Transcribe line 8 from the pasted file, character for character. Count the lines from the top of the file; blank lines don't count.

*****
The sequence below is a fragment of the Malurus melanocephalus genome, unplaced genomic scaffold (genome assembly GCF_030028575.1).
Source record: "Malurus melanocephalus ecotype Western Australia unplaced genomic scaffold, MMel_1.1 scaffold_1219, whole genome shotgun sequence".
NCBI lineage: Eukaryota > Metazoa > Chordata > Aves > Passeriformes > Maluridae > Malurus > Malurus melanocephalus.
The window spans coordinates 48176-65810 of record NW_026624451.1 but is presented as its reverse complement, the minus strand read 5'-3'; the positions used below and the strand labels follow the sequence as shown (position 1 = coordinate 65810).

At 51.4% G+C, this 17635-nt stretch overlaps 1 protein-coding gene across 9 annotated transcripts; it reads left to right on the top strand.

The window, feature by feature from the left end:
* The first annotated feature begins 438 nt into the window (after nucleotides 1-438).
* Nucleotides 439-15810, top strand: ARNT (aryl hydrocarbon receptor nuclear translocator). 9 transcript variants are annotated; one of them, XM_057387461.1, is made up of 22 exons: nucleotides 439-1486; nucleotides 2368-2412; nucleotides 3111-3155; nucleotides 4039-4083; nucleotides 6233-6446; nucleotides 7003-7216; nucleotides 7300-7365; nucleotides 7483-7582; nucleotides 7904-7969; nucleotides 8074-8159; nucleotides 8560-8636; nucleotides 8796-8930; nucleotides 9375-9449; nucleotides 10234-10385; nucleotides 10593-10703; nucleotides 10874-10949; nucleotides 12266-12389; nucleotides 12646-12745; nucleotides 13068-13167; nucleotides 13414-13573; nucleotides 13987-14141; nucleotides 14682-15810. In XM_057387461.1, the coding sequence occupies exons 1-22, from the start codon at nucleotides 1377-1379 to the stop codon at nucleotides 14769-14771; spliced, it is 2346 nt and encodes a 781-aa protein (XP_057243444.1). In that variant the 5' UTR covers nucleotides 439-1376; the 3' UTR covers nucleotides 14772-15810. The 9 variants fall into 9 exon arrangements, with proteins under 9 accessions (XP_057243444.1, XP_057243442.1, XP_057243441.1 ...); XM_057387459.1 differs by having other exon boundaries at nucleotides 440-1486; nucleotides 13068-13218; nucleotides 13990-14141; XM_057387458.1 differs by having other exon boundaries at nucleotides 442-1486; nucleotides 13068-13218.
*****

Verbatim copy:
* Nucleotides 439-15810, top strand: ARNT (aryl hydrocarbon receptor nuclear translocator). 9 transcript variants are annotated; one of them, XM_057387461.1, is made up of 22 exons: nucleotides 439-1486; nucleotides 2368-2412; nucleotides 3111-3155; nucleotides 4039-4083; nucleotides 6233-6446; nucleotides 7003-7216; nucleotides 7300-7365; nucleotides 7483-7582; nucleotides 7904-7969; nucleotides 8074-8159; nucleotides 8560-8636; nucleotides 8796-8930; nucleotides 9375-9449; nucleotides 10234-10385; nucleotides 10593-10703; nucleotides 10874-10949; nucleotides 12266-12389; nucleotides 12646-12745; nucleotides 13068-13167; nucleotides 13414-13573; nucleotides 13987-14141; nucleotides 14682-15810. In XM_057387461.1, the coding sequence occupies exons 1-22, from the start codon at nucleotides 1377-1379 to the stop codon at nucleotides 14769-14771; spliced, it is 2346 nt and encodes a 781-aa protein (XP_057243444.1). In that variant the 5' UTR covers nucleotides 439-1376; the 3' UTR covers nucleotides 14772-15810. The 9 variants fall into 9 exon arrangements, with proteins under 9 accessions (XP_057243444.1, XP_057243442.1, XP_057243441.1 ...); XM_057387459.1 differs by having other exon boundaries at nucleotides 440-1486; nucleotides 13068-13218; nucleotides 13990-14141; XM_057387458.1 differs by having other exon boundaries at nucleotides 442-1486; nucleotides 13068-13218.